The M Dwarf Civilization SETI Advantage

Previously in Night Side Detection of M Dwarf Civilizations I suggested that a civilization on a tidally-locked habitable planet orbiting an M Dwarf star would present a permanently lighted “night” side (or far side) that could potentially be visible to a SETI search.

The idea of civilization arising on a tidally-locked M Dwarf exoplanet is particularly interesting for the consequences that would follow for a civilization on a habitable planet that was nevertheless habitable in a very different way from the way in which earth is habitable. This SETI detectability of a permanently lit far side is one such consequence, which a civilization gradually extending itself into the harsh environment of the “cold” side of the planet (which might present conditions somewhat like Antarctica during its long winter) would distinctively show up as artificial lighting gradually spreading rearward from the inhabitable ring that constitutes the transition zone from a permanently lighted day side and a permanently dark night side.

This distinctive lighting pattern, as well as the fact that it would not change on a diurnal basis such as would define an orbit, though it might change seasonally (in so far as there could be seasons on such a world) or annually, would make an M dwarf exoplanet a distinctive target for a SETI search, but an M dwarf exoplanet civilization might also have a unique advantage in itself conducting SETI searches.

I have written on several occasions about the advantages of placing a radio telescope on the far side of the moon, where it would be permanently in the EM spectrum shadow of the bulk of the moon — the quietest place in our planetary system in terms of EM spectrum radiation, because it is always facing away from Earth, from which our civilization is constantly emitting EM spectrum radiation. (Cf. my post Cyberspace and Outer Space; SETI astronomer Claudio Maccone is especially associated with the proposal to build a radio telescope on the far side of the moon.)

On a tidally-locked M dwarf habitable exoplanet, the planet itself would possess such a “radio quiet” location in the center of its night side, especially before the progress of its civilization gradually spreads to the night side. Conditions would be harsh, but less harsh than the far side of the moon, as there would be an atmosphere and breathable air, and it would be much easier to reach than the far side of the moon, so that a construction project on the far side of a tidally-locked M dwarf exoplanet would be something like scientific research stations on Antarctica — difficult, but doable.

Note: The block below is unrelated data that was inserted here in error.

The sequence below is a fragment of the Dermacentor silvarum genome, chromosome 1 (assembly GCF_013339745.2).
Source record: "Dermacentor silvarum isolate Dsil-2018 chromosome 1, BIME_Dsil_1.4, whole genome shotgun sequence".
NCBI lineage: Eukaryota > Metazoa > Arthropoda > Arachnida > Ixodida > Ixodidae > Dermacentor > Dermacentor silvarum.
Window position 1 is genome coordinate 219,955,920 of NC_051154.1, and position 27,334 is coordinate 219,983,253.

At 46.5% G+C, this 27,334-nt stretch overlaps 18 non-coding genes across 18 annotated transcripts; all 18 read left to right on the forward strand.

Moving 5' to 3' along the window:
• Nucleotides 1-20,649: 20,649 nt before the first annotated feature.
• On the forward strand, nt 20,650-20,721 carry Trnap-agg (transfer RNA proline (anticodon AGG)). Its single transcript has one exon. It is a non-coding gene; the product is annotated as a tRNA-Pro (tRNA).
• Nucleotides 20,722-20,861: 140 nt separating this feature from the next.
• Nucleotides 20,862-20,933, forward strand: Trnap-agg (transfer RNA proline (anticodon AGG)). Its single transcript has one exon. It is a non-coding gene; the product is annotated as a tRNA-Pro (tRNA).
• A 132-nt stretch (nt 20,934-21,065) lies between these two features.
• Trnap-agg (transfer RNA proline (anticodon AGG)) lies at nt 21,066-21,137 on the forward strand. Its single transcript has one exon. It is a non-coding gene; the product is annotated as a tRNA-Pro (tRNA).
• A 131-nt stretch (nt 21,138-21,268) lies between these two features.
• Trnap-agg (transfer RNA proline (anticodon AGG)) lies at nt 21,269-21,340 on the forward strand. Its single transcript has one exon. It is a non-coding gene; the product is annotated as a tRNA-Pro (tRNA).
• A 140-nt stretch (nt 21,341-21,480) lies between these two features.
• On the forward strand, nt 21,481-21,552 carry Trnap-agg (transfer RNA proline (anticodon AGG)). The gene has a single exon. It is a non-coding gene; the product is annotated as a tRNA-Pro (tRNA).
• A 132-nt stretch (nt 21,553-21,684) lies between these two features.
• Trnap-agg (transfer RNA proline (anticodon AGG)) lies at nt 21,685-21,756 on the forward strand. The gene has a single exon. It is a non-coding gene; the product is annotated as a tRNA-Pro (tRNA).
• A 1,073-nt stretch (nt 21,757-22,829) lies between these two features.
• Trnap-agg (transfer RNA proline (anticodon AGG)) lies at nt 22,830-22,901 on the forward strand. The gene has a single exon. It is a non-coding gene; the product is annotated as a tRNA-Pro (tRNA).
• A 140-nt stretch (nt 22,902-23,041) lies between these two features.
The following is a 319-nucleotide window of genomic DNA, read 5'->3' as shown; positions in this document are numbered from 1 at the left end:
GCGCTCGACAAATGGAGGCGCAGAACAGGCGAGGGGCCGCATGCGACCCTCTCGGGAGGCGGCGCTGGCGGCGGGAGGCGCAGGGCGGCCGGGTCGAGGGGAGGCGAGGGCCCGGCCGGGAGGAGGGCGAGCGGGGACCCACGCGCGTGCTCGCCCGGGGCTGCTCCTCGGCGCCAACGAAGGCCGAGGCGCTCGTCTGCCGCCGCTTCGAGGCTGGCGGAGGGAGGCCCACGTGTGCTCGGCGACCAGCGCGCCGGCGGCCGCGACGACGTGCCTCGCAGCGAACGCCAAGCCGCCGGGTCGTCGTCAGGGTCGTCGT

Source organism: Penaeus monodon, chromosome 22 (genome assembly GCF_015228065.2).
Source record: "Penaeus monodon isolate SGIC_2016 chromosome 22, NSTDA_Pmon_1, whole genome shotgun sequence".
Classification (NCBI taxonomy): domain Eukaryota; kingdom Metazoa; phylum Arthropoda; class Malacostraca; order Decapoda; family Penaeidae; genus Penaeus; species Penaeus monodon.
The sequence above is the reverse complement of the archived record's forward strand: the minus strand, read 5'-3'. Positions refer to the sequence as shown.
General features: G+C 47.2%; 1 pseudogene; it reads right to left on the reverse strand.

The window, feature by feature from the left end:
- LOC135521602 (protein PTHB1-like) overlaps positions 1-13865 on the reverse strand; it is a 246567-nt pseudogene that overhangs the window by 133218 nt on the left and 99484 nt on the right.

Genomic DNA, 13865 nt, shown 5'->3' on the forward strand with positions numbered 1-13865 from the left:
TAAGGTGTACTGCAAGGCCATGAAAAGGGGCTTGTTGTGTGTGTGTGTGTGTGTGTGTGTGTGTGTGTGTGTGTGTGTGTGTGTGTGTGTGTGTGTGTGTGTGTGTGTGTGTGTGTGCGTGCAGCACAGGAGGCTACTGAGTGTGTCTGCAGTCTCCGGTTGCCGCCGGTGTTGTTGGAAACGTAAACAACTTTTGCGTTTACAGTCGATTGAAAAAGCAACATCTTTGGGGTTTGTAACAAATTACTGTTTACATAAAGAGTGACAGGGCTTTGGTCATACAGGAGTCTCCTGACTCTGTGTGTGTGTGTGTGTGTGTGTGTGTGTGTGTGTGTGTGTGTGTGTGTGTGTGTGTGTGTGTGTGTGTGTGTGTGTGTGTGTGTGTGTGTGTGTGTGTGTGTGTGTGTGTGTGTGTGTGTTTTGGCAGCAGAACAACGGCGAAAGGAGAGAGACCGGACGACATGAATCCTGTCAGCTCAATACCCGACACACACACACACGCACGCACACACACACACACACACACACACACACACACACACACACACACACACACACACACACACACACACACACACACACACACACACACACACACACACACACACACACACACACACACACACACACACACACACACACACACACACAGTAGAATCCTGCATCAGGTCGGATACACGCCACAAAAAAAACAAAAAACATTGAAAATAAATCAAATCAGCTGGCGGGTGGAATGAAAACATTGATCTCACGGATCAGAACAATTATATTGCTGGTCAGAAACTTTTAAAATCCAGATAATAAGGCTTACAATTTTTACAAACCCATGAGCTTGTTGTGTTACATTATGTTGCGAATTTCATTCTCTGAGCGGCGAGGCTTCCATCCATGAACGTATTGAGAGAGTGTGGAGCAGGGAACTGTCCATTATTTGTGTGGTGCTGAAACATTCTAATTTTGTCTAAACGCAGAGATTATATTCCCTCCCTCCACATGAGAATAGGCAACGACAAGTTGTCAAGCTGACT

Thus we have a particular feature of a planet that could be sufficiently habitable for the emergence of a technologically sophisticated civilization, and a certain period in that civilization’s history — once it has developed radio telescopes and has the technology to survive on the night side of the planet — when such a civilization would possess an advantage over our terrestrial civilization in the ability to conduct SETI observations — and, I might add, a general advantage in both optical and radio telescopy that could prove valuable in more narrowly scientific terms, regardless of whether or not a SETI search is undertaken, and, if a SETI search is undertaken, regardless of its success.

This observation suggests the possibility that a civilization on a tidally-locked habitable M dwarf exoplanet might possess a range of different possibilities and capabilities distinctive to its circumstances and different from those possibilities and capabilities we possess — and probably also a different range of disabilities and challenges. For example, how would early, pre-technological, astronomy differ for a civilization on such a planet? How would these differences influence the development of civilization?

More generally yet, the distinctive properties of any planetary system would involve distinctive possibilities, capabilities, disabilities, and challenges. This generalization of the above idea is also a generalization of the fundamental idea behind the overview effect, which Frank White has elegantly characterized such that, “…mental processes and views of life cannot be separated from physical location. Our ‘worldview’ as a conceptual framework depends quite literally on our view of the world from a physical place in the universe.” (The Overview Effect, p. 1)

How a particular physical place in the universe comes to be associated with a particular intelligent species is a function of what I have called planetary endemism, and from the probably finite class of general types of planetary systems we will probably be able to eventually define a finite class of physical perspectives on the universe in so far as these perspectives are determinative of an endemic intelligent species’ worldview.

Originally published at